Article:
Fleisch would not discuss in detail the stories about NSA operations that have appeared in the press, but they have clearly affected the way she interacts with employees. At swearing-in ceremonies, where Fleish is often presiding, officials are on-hand to answer questions about what the recruits have read in the press. They’ve also held a series of town hall-style meetings with employees to respond to allegations and explain how the agency is working to restore its credibility. Alexander and Inglis may the public face of the Snowden affair. But inside the NSA, it’s Fleisch. "You walk through the halls with her, and she knows everybody. And more important, they know her," says one co-worker.
To that end, Fleisch said that she had agreed to conduct an interview in order to "lead by example on transparency." She didn’t give away any secrets, of course, and was clearly more eager to talk about her employees than herself. And to defend them. She gave no hint of tensions with the administration. But other current and former officials have said that NSA leaders are frustrated by what they see as a lack of forceful, unconditional support for the agency from the White House. While the president has claimed ignorance, the NSA has taken the brunt of scrutiny for intelligence operations that are not limited to the agency.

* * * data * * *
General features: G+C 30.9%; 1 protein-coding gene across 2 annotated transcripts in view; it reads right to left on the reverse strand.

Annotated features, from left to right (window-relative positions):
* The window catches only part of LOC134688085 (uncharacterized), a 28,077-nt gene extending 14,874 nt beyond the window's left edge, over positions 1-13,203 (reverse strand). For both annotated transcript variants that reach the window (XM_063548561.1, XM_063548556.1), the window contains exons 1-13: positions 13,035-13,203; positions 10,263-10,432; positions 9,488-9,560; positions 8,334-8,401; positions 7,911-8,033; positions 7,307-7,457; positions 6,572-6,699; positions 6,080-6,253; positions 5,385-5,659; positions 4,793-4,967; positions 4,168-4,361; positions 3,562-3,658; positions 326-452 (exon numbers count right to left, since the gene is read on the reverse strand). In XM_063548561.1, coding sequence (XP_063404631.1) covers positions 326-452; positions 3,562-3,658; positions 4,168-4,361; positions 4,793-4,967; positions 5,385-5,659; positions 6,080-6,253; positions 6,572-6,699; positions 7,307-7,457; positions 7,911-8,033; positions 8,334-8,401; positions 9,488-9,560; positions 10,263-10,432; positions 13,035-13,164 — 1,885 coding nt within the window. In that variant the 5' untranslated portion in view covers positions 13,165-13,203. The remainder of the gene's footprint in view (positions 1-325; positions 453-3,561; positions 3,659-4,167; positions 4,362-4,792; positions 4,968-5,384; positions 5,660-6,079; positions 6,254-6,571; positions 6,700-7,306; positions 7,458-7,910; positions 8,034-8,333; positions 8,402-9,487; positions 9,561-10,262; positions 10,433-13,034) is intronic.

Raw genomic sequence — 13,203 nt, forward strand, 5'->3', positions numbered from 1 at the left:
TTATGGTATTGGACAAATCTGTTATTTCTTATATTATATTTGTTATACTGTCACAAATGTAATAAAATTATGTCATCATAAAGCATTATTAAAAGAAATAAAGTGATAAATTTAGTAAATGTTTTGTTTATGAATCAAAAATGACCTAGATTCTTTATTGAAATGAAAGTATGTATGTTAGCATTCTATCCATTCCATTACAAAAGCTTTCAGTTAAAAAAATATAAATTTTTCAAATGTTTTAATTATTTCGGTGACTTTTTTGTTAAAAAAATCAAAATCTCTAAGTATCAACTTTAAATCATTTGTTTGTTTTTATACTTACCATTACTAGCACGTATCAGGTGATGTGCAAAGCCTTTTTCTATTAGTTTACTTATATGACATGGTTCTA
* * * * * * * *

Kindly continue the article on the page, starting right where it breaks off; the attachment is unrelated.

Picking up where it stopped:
Fleisch said that the NSA has abided by the laws and rules that govern its missio
n. "We are very precise in doing only what we’re authorized to do … they pursue their mission in accordance with what they’ve been asked to do and always legally and with protection of U.S. persons."
She added, "I’m so proud of them."